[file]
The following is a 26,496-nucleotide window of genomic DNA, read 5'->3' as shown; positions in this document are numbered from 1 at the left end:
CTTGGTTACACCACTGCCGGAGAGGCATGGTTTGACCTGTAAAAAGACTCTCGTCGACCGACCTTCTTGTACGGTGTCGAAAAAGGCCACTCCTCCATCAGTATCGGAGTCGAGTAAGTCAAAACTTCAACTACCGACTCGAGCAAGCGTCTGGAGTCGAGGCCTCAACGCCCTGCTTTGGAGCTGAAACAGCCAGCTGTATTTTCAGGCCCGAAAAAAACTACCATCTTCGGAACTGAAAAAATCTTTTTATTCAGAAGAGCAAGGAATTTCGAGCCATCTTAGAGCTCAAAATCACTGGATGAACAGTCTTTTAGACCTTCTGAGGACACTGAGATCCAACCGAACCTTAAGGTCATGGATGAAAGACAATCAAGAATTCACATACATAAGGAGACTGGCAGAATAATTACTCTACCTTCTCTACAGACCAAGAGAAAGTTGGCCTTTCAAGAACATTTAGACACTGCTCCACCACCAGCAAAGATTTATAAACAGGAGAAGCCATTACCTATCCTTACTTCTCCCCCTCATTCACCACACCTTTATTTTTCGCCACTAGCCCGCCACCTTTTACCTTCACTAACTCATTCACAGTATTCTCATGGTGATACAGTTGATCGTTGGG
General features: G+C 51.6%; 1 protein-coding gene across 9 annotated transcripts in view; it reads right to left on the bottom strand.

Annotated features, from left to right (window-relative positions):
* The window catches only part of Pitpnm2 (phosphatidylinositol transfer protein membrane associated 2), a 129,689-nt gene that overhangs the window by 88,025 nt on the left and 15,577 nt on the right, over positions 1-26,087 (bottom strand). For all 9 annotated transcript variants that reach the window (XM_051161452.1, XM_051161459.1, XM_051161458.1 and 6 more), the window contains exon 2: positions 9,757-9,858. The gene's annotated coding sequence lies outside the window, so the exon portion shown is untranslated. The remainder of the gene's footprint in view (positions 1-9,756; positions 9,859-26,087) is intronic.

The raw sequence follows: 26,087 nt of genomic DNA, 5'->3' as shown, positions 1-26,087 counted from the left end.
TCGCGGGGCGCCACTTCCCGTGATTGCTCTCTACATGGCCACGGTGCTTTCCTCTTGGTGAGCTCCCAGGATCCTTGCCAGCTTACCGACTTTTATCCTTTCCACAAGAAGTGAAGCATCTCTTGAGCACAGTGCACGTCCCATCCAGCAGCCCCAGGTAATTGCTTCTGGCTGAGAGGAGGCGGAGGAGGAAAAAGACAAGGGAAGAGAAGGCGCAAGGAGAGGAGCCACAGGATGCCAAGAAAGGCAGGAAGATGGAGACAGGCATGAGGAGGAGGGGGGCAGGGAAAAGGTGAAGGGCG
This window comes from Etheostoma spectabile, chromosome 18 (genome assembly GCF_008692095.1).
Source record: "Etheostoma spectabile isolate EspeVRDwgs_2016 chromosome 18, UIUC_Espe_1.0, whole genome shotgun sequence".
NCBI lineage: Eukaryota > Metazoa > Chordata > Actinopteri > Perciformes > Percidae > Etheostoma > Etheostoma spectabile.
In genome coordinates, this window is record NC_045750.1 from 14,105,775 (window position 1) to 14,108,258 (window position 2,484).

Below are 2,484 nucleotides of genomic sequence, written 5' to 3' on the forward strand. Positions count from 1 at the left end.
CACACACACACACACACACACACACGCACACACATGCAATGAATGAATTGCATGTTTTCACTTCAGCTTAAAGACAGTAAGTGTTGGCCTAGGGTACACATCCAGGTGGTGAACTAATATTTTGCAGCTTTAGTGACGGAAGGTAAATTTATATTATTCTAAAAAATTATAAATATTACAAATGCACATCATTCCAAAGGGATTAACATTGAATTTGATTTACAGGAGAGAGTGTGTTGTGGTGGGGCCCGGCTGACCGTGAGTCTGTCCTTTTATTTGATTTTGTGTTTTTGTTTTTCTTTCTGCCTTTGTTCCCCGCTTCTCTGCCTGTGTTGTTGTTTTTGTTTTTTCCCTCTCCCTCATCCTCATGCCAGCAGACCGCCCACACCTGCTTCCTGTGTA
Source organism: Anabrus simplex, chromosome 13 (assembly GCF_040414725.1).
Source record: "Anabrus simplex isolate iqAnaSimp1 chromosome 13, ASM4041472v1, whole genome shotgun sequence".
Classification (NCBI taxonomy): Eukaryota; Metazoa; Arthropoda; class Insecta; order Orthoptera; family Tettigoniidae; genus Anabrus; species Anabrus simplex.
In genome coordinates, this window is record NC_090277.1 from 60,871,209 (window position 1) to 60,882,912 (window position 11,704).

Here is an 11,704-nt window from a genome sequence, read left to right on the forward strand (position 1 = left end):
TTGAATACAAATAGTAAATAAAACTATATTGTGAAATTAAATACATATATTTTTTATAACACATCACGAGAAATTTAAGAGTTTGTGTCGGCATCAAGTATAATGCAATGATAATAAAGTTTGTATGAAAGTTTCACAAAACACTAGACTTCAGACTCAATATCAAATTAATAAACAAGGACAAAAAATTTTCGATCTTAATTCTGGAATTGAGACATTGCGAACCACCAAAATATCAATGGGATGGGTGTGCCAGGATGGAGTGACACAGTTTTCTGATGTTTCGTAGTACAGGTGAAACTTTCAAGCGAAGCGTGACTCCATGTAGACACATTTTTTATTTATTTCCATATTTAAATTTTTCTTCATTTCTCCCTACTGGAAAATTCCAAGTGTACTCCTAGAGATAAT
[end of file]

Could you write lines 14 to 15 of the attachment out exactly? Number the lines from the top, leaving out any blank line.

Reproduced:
Source organism: Anabrus simplex, chromosome 13 (assembly GCF_040414725.1).
Source record: "Anabrus simplex isolate iqAnaSimp1 chromosome 13, ASM4041472v1, whole genome shotgun sequence".